use, so I'll just give you a few pointers to help you decide and get you started:
- Avoid WordArt for any lengthy text. It's great for three or four words, but it's
tough to control for any long text entries.
- If you insert a text frame, choose Format, Fancy First Letter,
and choose a style you like. This makes the first letter big and colorful as in those
professional cards. You can even design your own fancy first letter!
- For an additional graphic touch, use BorderArt for your text frame. Choose Format,
Border, and click the BorderArt tab.
- For an invitation, consider creating a two-column table, as shown in the following
figure. In the left column, insert headings, such as "Date," "Time,"
"Place," and so on. In the right column, type specific information (the
actual date, time, and place).
- To include directions on your invitation, run Automap Streets Plus, as explained
- Chapter 30, "Cruising the U.S. with Automap Streets Plus." Display
a map of the area, drag over the section you want to include, and press Ctrl+C.
Change back to Publisher, right-click where you want the map inserted (page 2 is
usually a good place), and choose Paste Picture. Cool, huh? Use the Custom
Shapes button in the left toolbar to insert arrows, if desired.
- Tables are great for laying out invitations.
Adding a Personal Touch to the Back
Although you can leave the back of the card blank, the Hallmark commercials show
that every prima donna turns to the back first to check if the card is from Hallmark.
You really should stick some subtle design on the back to give your card a professional
look and feel.
- Add a personal touch to the bottom of page 4.
The best tool to use for adding something to the back is the Design Gallery. Flip
to page 4 and click the Design Gallery button. Under Choose a Category, click
Attention Getters, Headlines, or Ornaments, and double-click
the desired design. Resize the object, edit any text it contains, and center it at
the bottom of the page. The most common text to place here is "Designed by"
followed by your name, but I'm sure you can come up with something more original.
Savvy Design and Printing Tips
After you've spent all that time designing and creating a custom card, you don't
want to cheapen it by printing it on some lightweight paper. Check your printer manual
to determine the types of paper you can use, and then go to your local office supply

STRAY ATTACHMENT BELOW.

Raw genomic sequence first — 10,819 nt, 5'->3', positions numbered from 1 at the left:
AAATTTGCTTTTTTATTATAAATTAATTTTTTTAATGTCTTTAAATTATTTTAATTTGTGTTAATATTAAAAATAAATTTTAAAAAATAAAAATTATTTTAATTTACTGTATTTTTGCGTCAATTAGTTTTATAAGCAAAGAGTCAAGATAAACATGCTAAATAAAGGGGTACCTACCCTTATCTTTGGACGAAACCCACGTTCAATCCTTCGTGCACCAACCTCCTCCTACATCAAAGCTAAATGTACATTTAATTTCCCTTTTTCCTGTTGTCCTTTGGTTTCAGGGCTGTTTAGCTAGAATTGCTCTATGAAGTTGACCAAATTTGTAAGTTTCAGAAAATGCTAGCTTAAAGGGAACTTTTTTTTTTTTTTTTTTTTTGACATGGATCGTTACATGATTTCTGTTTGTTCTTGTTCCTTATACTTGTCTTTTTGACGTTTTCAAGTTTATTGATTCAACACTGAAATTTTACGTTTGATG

store and get some high-quality card stock. While you're there, pick up some fancy
envelopes. Here are a few more tips that'll help you jazz up your card:
- You can give any page a fancy border. Create an empty text or picture frame that
follows the outline of the page margins. Choose Format, Border, and
enter your border preferences. Click the Send to Back button so that the frame
won't cover anything on the page.
- If you have a black-and-white printer, add some color using markers, colored
pencils, or watercolors. If you need more than one copy of the card take it to the
copy shop and copy it on a color copier.
- Another way to add color is to print or copy the card onto colored paper.
- If you don't have a scanner and you want to include a photo, create a blank frame
(with a border) that's big enough for the photo. Paste or tape the photo inside the
border, and then run the card off on a copier.
- For a cool effect, leave a blank frame on the front of the card, print a picture
the size of the frame on a transparency sheet, cut out the graphic and paste it to
the front page, inside the frame. For a 3D effect, take an exacto-knife, cut out
the inside part of the frame, and paste the graphic on the back of the sheet.
- Trim the card with pinking shears (those scissors with the jagged edges) or simply
snip off the corners to give your card a unique shape.
- Get crafty. Glue some glitter, beads, or colored string on your card. Of course,
you don't want to run it through the copy machine afterward.
At this point, you should have a pretty cool card to send off. When you're ready
to make your next card, you should be able to do the following:
- Control the card folds. See "Side Fold or Top Fold? You Decide."
- Jazz up the front of the card with a cool graphic. See "Dazzling the Recipient
with the Opening Picture."
- Add some splash to the card front with a WordArt object. See "Now for a
- Give your inside greeting a fancy first letter. See "Taking it Inside with
the Greeting or Invitation."
- Use a table to lay out information for an invitation. See "Taking it Inside
with the Greeting or Invitation."
- Make your card unique. See "Savvy Design and Printing Tips."
Meet the Author
Joe Kraynak has taught hundreds of thousands of new PC users to make the most of their computers with his easy to read books. His previous works include The Complete Idiot's Guide to Microsoft Office 97 (1st and 2nd editions), Easy Internet, Second Edition, Windows 95 Cheat Sheet, The Complete Idiot's Guide to PCs, and The Big Basics Book of Microsoft Office.